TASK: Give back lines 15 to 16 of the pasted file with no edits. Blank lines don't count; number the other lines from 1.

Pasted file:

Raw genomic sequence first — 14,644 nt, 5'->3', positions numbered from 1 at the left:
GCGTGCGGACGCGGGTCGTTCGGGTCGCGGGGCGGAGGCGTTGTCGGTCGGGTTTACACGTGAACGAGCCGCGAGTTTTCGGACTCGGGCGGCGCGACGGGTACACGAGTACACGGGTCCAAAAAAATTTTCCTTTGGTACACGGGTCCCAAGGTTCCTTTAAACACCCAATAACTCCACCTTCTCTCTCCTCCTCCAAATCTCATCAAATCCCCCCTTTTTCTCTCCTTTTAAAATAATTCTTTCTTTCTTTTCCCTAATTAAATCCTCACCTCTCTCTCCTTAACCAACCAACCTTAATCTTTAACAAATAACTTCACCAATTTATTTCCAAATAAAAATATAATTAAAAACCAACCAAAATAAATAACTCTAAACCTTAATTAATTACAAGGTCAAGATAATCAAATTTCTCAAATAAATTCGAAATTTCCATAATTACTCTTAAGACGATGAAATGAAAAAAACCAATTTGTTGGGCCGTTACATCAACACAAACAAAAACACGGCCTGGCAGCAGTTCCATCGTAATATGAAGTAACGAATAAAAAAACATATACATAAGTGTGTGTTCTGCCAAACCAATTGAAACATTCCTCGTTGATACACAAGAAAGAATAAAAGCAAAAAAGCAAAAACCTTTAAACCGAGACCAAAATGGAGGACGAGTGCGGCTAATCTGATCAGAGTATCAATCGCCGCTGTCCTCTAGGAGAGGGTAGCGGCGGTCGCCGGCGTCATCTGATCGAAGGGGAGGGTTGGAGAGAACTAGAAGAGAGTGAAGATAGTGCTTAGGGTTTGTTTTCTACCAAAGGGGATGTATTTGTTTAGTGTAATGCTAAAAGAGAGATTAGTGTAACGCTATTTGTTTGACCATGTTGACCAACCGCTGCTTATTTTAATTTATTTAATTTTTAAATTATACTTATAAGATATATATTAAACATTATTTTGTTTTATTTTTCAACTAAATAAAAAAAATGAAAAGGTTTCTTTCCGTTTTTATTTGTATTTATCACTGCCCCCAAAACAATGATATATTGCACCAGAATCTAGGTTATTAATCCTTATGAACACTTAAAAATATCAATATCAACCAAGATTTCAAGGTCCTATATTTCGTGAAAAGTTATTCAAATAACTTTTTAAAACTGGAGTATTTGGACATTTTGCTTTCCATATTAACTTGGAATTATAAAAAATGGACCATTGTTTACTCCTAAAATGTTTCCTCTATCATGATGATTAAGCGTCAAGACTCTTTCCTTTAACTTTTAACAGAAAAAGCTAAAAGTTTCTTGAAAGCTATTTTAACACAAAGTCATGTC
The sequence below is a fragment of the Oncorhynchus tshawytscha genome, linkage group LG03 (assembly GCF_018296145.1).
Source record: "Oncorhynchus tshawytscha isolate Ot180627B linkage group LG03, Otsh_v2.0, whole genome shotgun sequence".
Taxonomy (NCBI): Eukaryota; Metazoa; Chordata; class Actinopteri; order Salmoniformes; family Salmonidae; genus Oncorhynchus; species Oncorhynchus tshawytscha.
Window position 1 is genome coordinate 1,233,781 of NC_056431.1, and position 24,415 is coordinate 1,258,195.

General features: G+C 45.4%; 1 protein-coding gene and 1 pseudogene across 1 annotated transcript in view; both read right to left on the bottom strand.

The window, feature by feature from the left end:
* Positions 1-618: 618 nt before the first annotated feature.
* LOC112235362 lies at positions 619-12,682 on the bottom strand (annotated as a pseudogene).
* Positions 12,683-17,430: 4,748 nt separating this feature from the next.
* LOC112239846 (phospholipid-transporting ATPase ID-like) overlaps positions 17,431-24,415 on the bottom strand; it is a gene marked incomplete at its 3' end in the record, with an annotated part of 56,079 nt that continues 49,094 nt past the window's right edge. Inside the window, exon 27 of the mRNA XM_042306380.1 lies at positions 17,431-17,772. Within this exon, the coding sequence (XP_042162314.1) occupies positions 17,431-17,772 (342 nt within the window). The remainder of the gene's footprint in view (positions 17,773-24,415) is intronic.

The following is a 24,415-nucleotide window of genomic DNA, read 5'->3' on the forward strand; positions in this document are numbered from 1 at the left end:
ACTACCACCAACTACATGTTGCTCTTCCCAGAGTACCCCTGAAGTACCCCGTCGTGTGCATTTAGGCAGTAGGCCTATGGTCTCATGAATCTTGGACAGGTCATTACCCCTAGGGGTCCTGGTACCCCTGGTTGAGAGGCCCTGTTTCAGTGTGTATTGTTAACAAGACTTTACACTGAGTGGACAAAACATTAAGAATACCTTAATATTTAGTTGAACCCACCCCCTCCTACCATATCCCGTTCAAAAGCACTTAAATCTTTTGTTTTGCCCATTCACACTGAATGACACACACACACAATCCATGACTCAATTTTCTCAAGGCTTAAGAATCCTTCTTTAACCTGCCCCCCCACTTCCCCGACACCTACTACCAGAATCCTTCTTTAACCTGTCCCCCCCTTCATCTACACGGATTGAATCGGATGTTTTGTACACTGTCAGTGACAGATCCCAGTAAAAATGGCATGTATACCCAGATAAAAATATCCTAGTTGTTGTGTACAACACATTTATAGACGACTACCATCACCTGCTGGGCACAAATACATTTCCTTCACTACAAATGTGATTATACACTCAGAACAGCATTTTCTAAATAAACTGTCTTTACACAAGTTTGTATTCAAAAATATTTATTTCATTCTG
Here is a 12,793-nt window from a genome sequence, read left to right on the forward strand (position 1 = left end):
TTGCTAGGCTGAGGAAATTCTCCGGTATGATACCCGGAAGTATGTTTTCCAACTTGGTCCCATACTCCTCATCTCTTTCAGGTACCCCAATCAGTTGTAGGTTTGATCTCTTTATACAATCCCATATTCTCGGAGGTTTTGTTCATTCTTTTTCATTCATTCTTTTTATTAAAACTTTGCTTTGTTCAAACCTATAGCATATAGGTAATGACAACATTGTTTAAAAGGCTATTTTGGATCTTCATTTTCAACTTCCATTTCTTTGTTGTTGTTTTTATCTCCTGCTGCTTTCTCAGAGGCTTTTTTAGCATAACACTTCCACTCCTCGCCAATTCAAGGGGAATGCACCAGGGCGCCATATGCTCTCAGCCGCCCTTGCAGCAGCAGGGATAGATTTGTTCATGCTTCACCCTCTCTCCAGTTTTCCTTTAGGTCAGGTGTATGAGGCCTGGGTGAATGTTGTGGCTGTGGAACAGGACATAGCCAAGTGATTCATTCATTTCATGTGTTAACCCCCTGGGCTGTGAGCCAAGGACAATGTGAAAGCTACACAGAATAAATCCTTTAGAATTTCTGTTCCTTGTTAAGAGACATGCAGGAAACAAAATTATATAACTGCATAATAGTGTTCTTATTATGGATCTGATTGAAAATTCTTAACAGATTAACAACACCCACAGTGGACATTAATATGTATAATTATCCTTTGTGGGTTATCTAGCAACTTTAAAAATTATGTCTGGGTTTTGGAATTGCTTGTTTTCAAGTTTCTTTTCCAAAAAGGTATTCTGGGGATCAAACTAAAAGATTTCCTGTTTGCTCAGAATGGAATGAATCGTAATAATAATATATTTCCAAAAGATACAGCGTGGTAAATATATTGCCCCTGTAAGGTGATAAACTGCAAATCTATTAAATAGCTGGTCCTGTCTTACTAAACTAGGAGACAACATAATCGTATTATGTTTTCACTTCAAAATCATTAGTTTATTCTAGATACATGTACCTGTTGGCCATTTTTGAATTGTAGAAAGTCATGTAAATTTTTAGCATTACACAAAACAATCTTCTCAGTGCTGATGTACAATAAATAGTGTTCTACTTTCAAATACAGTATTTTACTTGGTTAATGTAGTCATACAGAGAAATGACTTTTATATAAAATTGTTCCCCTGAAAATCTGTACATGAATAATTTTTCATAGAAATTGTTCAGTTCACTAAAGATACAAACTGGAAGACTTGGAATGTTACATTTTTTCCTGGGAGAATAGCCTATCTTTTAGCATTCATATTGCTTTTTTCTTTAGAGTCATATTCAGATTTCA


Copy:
Here is a 12,793-nt window from a genome sequence, read left to right on the forward strand (position 1 = left end):
TTGCTAGGCTGAGGAAATTCTCCGGTATGATACCCGGAAGTATGTTTTCCAACTTGGTCCCATACTCCTCATCTCTTTCAGGTACCCCAATCAGTTGTAGGTTTGATCTCTTTATACAATCCCATATTCTCGGAGGTTTTGTTCATTCTTTTTCATTCATTCTTTTTATTAAAACTTTGCTTTGTTCAAACCTATAGCATATAGGTAATGACAACATTGTTTAAAAGGCTATTTTGGATCTTCATTTTCAACTTCCATTTCTTTGTTGTTGTTTTTATCTCCTGCTGCTTTCTCAGAGGCTTTTTTAGCATAACACTTCCACTCCTCGCCAATTCAAGGGGAATGCACCAGGGCGCCATATGCTCTCAGCCGCCCTTGCAGCAGCAGGGATAGATTTGTTCATGCTTCACCCTCTCTCCAGTTTTCCTTTAGGTCAGGTGTATGAGGCCTGGGTGAATGTTGTGGCTGTGGAACAGGACATAGCCAAGTGATTCATTCATTTCATGTGTTAACCCCCTGGGCTGTGAGCCAAGGACAATGTGAAAGCTACACAGAATAAATCCTTTAGAATTTCTGTTCCTTGTTAAGAGACATGCAGGAAACAAAATTATATAACTGCATAATAGTGTTCTTATTATGGATCTGATTGAAAATTCTTAACAGATTAACAACACCCACAGTGGACATTAATATGTATAATTATCCTTTGTGGGTTATCTAGCAACTTTAAAAATTATGTCTGGGTTTTGGAATTGCTTGTTTTCAAGTTTCTTTTCCAAAAAGGTATTCTGGGGATCAAACTAAAAGATTTCCTGTTTGCTCAGAATGGAATGAATCGTAATAATAATATATTTCCAAAAGATACAGCGTGGTAAATATATTGCCCCTGTAAGGTGATAAACTGCAAATCTATTAAATAGCTGGTCCTGTCTTACTAAACTAGGAGACAACATAATCGTATTATGTTTTCACTTCAAAATCATTAGTTTATTCTAGATACATGTACCTGTTGGCCATTTTTGAATTGTAGAAAGTCATGTAAATTTTTAGCATTACACAAAACAATCTTCTCAGTGCTGATGTACAATAAATAGTGTTCTACTTTCAAATACAGTATTTTACTTGGTTAATGTAGTCATACAGAGAAATGACTTTTATATAAAATTGTTCCCCTGAAAATCTGTACATGAATAATTTTTCATAGAAATTGTTCAGTTCACTAAAGATACAAACTGGAAGACTTGGAATGTTACATTTTTTCCTGGGAGAATAGCCTATCTTTTAGCATTCATATTGCTTTTTTCTTTAGAGTCATATTCAGATTTCA